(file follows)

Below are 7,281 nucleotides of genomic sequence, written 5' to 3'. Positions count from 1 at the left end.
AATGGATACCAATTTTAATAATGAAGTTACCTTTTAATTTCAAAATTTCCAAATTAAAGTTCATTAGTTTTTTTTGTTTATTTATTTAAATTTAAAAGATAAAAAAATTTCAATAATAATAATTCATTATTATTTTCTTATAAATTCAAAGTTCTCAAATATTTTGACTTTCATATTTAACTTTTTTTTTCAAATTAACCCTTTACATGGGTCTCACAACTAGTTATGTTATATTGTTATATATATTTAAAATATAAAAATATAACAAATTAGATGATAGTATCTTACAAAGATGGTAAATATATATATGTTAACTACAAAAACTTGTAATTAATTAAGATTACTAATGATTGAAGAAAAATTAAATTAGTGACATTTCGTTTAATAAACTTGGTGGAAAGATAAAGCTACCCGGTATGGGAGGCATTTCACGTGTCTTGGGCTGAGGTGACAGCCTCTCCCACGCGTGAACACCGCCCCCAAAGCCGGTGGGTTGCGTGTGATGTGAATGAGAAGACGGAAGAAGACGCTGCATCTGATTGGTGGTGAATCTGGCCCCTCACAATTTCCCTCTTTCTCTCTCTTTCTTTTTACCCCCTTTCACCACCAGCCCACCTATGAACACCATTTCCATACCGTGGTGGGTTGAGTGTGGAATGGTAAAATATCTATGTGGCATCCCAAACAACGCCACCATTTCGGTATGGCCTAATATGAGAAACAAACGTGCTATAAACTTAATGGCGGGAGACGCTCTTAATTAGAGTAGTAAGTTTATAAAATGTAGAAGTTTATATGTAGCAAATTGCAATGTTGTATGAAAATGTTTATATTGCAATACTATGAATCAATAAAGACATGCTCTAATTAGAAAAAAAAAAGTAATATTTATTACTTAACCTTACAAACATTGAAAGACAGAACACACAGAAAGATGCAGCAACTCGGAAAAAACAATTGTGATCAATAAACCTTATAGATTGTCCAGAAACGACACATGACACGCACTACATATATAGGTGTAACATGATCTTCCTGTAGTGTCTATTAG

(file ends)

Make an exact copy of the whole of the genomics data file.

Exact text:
Below are 7,281 nucleotides of genomic sequence, written 5' to 3'. Positions count from 1 at the left end.
AATGGATACCAATTTTAATAATGAAGTTACCTTTTAATTTCAAAATTTCCAAATTAAAGTTCATTAGTTTTTTTTGTTTATTTATTTAAATTTAAAAGATAAAAAAATTTCAATAATAATAATTCATTATTATTTTCTTATAAATTCAAAGTTCTCAAATATTTTGACTTTCATATTTAACTTTTTTTTTCAAATTAACCCTTTACATGGGTCTCACAACTAGTTATGTTATATTGTTATATATATTTAAAATATAAAAATATAACAAATTAGATGATAGTATCTTACAAAGATGGTAAATATATATATGTTAACTACAAAAACTTGTAATTAATTAAGATTACTAATGATTGAAGAAAAATTAAATTAGTGACATTTCGTTTAATAAACTTGGTGGAAAGATAAAGCTACCCGGTATGGGAGGCATTTCACGTGTCTTGGGCTGAGGTGACAGCCTCTCCCACGCGTGAACACCGCCCCCAAAGCCGGTGGGTTGCGTGTGATGTGAATGAGAAGACGGAAGAAGACGCTGCATCTGATTGGTGGTGAATCTGGCCCCTCACAATTTCCCTCTTTCTCTCTCTTTCTTTTTACCCCCTTTCACCACCAGCCCACCTATGAACACCATTTCCATACCGTGGTGGGTTGAGTGTGGAATGGTAAAATATCTATGTGGCATCCCAAACAACGCCACCATTTCGGTATGGCCTAATATGAGAAACAAACGTGCTATAAACTTAATGGCGGGAGACGCTCTTAATTAGAGTAGTAAGTTTATAAAATGTAGAAGTTTATATGTAGCAAATTGCAATGTTGTATGAAAATGTTTATATTGCAATACTATGAATCAATAAAGACATGCTCTAATTAGAAAAAAAAAAGTAATATTTATTACTTAACCTTACAAACATTGAAAGACAGAACACACAGAAAGATGCAGCAACTCGGAAAAAACAATTGTGATCAATAAACCTTATAGATTGTCCAGAAACGACACATGACACGCACTACATATATAGGTGTAACATGATCTTCCTGTAGTGTCTATTAG